White House statement on Egypt: Blah blah blah blah

Does anyone care anymore what they have to say? Even in Egypt? I’m going to quote it for you because it is, in a very technical sense, news, but there’s no mystery why The One is now opting for written statements in lieu of camera time. Each new public utterance by him and his cabinet reminds the world that not only do we have no meaningful leverage here, we really have no reliable sense of what’s going on. Remember, Egypt is supposedly one of our closest Arab allies. We bankroll their military, the seat of power in the country, to the tune of more than a billion bucks per year. We’ve dealt with Suleiman, their intelligence kingpin, for decades. And yet day after day for the past two weeks, our diplomatic apparatus has been de-pantsed onstage by its inability to get in front of events.

I asked this on Twitter an hour ago but let me ask it here too: Has there been a single smart, effective moment or soundbite from anyone on our side since this crisis began in late January? I know it’s a horribly difficult situation — I didn’t call it a “shinola sandwich” the other day for nothing — but I can’t recall even one news story since January 25 claiming that the U.S. accomplished something useful with back-channel diplomacy or cleverly applied some financial leverage towards a productive end. It’s been one dumb talking point after another, from Hillary’s dopey assertion about Mubarak’s “stability” to Frank Wisner’s mystifying Mubarak-must-stay rhetoric to the endless Gibbs tapdance about soon/gradual “transitions” to today’s utter fiasco of our CIA director suggesting there was a “strong likelihood” Mubarak would be gone in hours while our DNI insisted that the Muslim Brotherhood was a “largely secular” group. The best that anyone seems able to say in our favor is (a) sure, we’ve embarrassed ourselves, but we haven’t really made the situation appreciably worse, and (b) we might have helped convince the Egyptian military to hold its fire against the protesters, thereby sparing innocents from a horrible massacre. The second point would be a bona fide achievement if it’s true, but I’m not so sure that it is. I haven’t seen any analysis asserting that U.S. influence was the deciding factor in the army’s calculations; I have, however, seen analyses claiming that the army values its prestige among the people too much to squander it by shooting at them, i.e. that Egyptian politics is the restraint here, not U.S. greenbacks. And given where we’re at right now, we might well see the army start shooting within the next 24 hours, which would prove decisively how little influence we have.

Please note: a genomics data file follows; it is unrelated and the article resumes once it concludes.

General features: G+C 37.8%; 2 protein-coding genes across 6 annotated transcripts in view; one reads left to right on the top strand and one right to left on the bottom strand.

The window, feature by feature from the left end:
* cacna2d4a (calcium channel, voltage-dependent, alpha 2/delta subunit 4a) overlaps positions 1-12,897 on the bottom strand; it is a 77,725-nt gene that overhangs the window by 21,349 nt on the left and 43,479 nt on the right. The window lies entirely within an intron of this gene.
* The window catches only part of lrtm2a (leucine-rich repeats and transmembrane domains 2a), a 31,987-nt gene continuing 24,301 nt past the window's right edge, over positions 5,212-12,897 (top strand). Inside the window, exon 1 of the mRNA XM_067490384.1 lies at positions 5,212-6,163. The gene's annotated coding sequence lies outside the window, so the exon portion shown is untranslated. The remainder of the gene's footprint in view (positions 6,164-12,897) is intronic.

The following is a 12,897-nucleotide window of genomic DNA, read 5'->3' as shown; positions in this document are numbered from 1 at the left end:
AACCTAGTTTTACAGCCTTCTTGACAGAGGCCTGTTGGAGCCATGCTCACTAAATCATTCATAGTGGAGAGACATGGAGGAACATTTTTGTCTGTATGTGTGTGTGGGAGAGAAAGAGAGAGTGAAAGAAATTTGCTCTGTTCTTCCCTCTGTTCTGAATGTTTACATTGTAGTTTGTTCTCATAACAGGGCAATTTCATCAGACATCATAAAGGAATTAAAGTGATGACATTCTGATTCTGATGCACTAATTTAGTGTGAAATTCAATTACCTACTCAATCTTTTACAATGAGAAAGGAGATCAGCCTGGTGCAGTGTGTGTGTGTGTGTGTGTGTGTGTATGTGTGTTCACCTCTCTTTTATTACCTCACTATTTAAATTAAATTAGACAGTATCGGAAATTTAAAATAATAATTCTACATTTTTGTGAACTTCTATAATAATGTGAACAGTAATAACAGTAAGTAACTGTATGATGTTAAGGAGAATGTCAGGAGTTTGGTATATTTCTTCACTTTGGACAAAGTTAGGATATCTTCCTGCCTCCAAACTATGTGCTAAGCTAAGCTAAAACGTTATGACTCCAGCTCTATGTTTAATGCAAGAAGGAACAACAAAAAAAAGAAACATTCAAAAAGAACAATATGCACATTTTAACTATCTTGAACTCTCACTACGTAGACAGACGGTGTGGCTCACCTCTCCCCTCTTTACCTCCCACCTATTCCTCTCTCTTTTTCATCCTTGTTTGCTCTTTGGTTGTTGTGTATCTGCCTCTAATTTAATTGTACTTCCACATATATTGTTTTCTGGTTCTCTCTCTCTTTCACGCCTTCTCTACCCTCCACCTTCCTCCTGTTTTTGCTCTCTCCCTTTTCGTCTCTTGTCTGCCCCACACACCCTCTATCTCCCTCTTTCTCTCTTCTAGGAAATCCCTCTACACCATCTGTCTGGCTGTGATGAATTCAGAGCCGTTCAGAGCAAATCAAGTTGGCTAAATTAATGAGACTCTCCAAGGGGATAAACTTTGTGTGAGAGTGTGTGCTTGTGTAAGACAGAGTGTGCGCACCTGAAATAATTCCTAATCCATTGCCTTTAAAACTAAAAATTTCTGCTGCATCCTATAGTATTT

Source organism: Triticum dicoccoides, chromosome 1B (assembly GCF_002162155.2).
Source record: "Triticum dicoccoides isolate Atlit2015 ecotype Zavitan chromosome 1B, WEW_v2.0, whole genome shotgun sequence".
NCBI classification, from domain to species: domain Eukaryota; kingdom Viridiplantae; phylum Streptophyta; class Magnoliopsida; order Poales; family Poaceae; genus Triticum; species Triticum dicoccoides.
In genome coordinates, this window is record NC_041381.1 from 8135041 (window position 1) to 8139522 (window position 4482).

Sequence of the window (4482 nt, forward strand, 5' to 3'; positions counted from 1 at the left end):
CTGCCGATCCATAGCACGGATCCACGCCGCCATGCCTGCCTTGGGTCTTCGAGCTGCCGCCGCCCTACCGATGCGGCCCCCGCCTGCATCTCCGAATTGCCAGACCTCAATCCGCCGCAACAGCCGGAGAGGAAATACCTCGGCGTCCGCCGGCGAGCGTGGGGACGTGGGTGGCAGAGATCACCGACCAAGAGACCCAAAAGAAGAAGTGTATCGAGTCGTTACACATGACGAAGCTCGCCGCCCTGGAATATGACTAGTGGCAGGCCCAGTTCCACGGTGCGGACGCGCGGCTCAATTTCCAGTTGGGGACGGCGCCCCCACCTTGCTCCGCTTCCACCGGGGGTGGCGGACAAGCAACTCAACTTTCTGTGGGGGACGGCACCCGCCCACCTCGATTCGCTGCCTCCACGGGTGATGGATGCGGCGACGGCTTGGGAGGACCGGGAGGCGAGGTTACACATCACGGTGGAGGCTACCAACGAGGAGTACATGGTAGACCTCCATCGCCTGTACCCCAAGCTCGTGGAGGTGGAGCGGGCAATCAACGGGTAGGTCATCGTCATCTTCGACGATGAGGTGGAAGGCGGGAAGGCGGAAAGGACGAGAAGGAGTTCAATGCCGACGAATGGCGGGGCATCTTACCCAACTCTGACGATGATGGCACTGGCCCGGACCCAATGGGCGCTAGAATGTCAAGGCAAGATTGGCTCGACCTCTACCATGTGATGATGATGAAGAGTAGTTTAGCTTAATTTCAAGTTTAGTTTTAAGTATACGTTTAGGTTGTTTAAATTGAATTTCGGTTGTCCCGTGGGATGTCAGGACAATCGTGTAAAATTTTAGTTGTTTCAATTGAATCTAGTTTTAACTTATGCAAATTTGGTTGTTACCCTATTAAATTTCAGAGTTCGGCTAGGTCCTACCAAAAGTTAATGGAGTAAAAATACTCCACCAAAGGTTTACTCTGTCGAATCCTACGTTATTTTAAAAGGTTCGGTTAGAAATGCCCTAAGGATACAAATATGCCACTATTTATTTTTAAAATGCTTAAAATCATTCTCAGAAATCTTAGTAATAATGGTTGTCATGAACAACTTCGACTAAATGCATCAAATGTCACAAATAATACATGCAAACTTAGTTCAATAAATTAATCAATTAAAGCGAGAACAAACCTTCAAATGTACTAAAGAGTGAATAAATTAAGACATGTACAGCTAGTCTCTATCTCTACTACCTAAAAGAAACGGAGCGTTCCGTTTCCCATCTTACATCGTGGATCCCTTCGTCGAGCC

So tell me, and I mean this seriously, not rhetorically: Can anyone point me to hard evidence that we’ve accomplished anything meaningful over the past few weeks? Anything?

And with that as your narrative frame, here’s tonight’s pointless statement.

The Egyptian people have been told that there was a transition of authority, but it is not yet clear that this transition is immediate, meaningful or sufficient. Too many Egyptians remain unconvinced that the government is serious about a genuine transition to democracy, and it is the responsibility of the government to speak clearly to the Egyptian people and the world. The Egyptian government must put forward a credible, concrete and unequivocal path toward genuine democracy, and they have not yet seized that opportunity.